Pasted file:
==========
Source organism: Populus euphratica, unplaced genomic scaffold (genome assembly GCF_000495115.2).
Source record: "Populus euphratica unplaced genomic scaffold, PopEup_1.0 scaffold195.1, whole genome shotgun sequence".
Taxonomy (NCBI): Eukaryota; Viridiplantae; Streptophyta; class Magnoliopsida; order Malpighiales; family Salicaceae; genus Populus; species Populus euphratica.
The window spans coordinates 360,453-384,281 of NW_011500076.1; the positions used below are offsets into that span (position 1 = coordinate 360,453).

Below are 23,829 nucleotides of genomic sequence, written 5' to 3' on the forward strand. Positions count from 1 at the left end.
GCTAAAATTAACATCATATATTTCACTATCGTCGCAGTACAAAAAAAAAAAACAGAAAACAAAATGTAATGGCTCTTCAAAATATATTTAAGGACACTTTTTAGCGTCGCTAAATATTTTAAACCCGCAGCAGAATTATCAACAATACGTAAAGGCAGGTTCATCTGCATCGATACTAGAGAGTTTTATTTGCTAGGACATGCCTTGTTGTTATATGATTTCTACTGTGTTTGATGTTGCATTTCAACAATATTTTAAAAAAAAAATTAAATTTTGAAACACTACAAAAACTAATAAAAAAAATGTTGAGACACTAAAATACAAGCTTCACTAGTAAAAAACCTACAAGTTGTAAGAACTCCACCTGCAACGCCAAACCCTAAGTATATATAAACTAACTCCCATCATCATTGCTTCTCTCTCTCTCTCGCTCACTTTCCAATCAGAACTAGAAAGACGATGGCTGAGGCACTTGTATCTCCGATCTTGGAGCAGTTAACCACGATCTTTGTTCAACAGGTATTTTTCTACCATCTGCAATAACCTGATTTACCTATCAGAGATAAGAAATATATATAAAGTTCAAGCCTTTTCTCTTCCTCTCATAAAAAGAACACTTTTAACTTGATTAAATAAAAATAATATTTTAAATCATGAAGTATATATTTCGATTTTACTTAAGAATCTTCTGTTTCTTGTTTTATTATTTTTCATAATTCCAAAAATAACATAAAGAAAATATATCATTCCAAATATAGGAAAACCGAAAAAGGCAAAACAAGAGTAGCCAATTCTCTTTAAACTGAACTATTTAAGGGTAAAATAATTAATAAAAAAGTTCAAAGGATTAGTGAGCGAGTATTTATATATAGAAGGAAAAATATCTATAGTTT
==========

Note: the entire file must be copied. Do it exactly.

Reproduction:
Source organism: Populus euphratica, unplaced genomic scaffold (genome assembly GCF_000495115.2).
Source record: "Populus euphratica unplaced genomic scaffold, PopEup_1.0 scaffold195.1, whole genome shotgun sequence".
Taxonomy (NCBI): Eukaryota; Viridiplantae; Streptophyta; class Magnoliopsida; order Malpighiales; family Salicaceae; genus Populus; species Populus euphratica.
The window spans coordinates 360,453-384,281 of NW_011500076.1; the positions used below are offsets into that span (position 1 = coordinate 360,453).

Below are 23,829 nucleotides of genomic sequence, written 5' to 3' on the forward strand. Positions count from 1 at the left end.
GCTAAAATTAACATCATATATTTCACTATCGTCGCAGTACAAAAAAAAAAAACAGAAAACAAAATGTAATGGCTCTTCAAAATATATTTAAGGACACTTTTTAGCGTCGCTAAATATTTTAAACCCGCAGCAGAATTATCAACAATACGTAAAGGCAGGTTCATCTGCATCGATACTAGAGAGTTTTATTTGCTAGGACATGCCTTGTTGTTATATGATTTCTACTGTGTTTGATGTTGCATTTCAACAATATTTTAAAAAAAAAATTAAATTTTGAAACACTACAAAAACTAATAAAAAAAATGTTGAGACACTAAAATACAAGCTTCACTAGTAAAAAACCTACAAGTTGTAAGAACTCCACCTGCAACGCCAAACCCTAAGTATATATAAACTAACTCCCATCATCATTGCTTCTCTCTCTCTCTCGCTCACTTTCCAATCAGAACTAGAAAGACGATGGCTGAGGCACTTGTATCTCCGATCTTGGAGCAGTTAACCACGATCTTTGTTCAACAGGTATTTTTCTACCATCTGCAATAACCTGATTTACCTATCAGAGATAAGAAATATATATAAAGTTCAAGCCTTTTCTCTTCCTCTCATAAAAAGAACACTTTTAACTTGATTAAATAAAAATAATATTTTAAATCATGAAGTATATATTTCGATTTTACTTAAGAATCTTCTGTTTCTTGTTTTATTATTTTTCATAATTCCAAAAATAACATAAAGAAAATATATCATTCCAAATATAGGAAAACCGAAAAAGGCAAAACAAGAGTAGCCAATTCTCTTTAAACTGAACTATTTAAGGGTAAAATAATTAATAAAAAAGTTCAAAGGATTAGTGAGCGAGTATTTATATATAGAAGGAAAAATATCTATAGTTT